TNR on Books

The New Republic Online has posted a spate of book reviews recently and I thought I might bring them to your attention. I believe some of them require subscription so if you can’t read them in their entirety I apologize.

Howard’s End by Robert Alter looks at Zadie Smith’s On Beauty. Alter finds much to praise in Smith but feels the novel doesn’t quite come together in the end:

Finally On Beauty is an odd mixture–alternately amusing, perceptive, even emotionally absorbing, with some of the narrative zest of White Teeth, and then too often schematic, insistent, or simply not quite credible. The American academic setting, which Smith knows but perhaps not well enough, and the emulation of Howard’s End, which is an interesting idea that does not altogether fit this fictional world, may have led her astray. As a novelist, she can marshal shrewd understanding, stylistic flair, vivid description, and a lively sense of comedy. All this may yet enable her to produce great fiction, but On Beauty is still far from that.

Combined Efforts by Alexander M. Belenky tackles Bait and Switch by Barbara Ehrenreich. Mr. Belenky is not too impressed:

The book’s title, Bait and Switch, refers to Ehrenreich’s argument that corporate management entices its workers to climb the corporate ladder, sacrificing their humanity for security and status, only to eventually lose their jobs. But the true bait and switch is the book itself, which promises insights into the work experience of corporate middle management but explores only the pathetic, exploited, compulsive, and self-deluded lives of job-seekers.

Mrs. America by Alan Wolfe looks at Phyllis Schlafly and Grassroots Conservatism: A Woman’s Crusade By Donald T. Critchlow. Wolfe is hopelessly biased. Conservatives are racist, anti-semitic, misogynist, and generally bad people:

Conservatism was in large part a revolt by whites against the aspirations of blacks, and whatever success it enjoyed was a by-product of the backlash that it generated.

Wolfe excoriates Critchlow for not sharing this view:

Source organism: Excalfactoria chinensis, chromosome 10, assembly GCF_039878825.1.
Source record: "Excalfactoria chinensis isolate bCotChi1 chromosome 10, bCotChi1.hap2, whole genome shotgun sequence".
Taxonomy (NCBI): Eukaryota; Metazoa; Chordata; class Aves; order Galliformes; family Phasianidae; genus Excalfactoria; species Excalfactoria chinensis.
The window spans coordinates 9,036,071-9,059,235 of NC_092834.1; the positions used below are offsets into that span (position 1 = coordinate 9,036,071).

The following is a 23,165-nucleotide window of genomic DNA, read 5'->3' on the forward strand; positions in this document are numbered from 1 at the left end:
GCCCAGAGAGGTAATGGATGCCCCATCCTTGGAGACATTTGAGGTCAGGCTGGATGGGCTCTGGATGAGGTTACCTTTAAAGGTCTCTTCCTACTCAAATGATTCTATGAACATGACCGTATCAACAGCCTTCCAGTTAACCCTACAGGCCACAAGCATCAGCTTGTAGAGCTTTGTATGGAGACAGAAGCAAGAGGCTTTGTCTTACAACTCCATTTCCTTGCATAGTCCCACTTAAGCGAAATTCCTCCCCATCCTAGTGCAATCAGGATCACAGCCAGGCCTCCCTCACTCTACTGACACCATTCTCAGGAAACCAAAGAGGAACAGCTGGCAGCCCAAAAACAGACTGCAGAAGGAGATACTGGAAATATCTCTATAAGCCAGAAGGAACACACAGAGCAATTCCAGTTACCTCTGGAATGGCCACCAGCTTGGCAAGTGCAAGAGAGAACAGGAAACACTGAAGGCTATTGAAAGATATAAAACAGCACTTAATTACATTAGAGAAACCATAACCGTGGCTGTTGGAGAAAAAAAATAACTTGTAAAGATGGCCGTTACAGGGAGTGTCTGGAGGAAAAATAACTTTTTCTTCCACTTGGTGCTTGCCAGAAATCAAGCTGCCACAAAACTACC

It was a stroke of considerable inventiveness for Critchlow to persuade Schlafly to cooperate with him. Too bad that the book he produced is dreadful. Critchlow is right to insist on Schlafly’s influence–but influence is a neutral category. It may be a force for good or a force for ill, depending upon the ideas that animate it. Let it be said of Phyllis Schlafly that every idea she had was scatter-brained, dangerous, and hateful. The more influential she became, the worse off America became. But Critchlow can barely bring himself to lift his eyes from the Schlafly papers long enough to examine her views with anything approaching a critical perspective. Critchlow is by no means a leftist academic historian implacably hostile to his right-wing subject. Quite the contrary. His book is fair and balanced, in the Fox News sense of those terms. Not even saints should be admired as much as Critchlow worships Schlafly, and Schlafly is not a saint.

I haven’t read the book so I can’t comment on Wolfe’s more subject orientated critiques but his hatred of conservatism is so overwhelming that you can’t take his views seriously. Wolfe is calling not for scholarship but advocacy.

Kevin Holtsberry
I work in communications and public affairs. I try to squeeze in as much reading as I can while still spending time with my wife and two kids (and cheering on the Pittsburgh Steelers and Michigan Wolverines during football season).

1 Comment

  1. I urge you (and your readers) to read Phyllis Schlafly and Grassroots Conservatism. A close reading of my book belies Wolfe’s biased assertions that the grassroots Right was founded on racism and religious intolerance. In writing the book, I was given exclusive access to Phyllis Schlafly’s papers, without editorial control, and I supplemented these extensive records with research at over sixty other archival collections of other conservatives and her opponents.

    I place Schlafly and other female conservative activists within a long tradition of moral republican sentiment derived from Christian and Enlightenment thought. I show how this tradition informed those grassroots conservative activists in the post-World War II period in their successful efforts to transform American political order. Wolfe reflects a general inability or unwillingness of many on the Left to understand how people create alternative world views.

    Thanks for your comments.
    Don Critchlow

Leave a Reply

This site uses Akismet to reduce spam. Learn how your comment data is processed.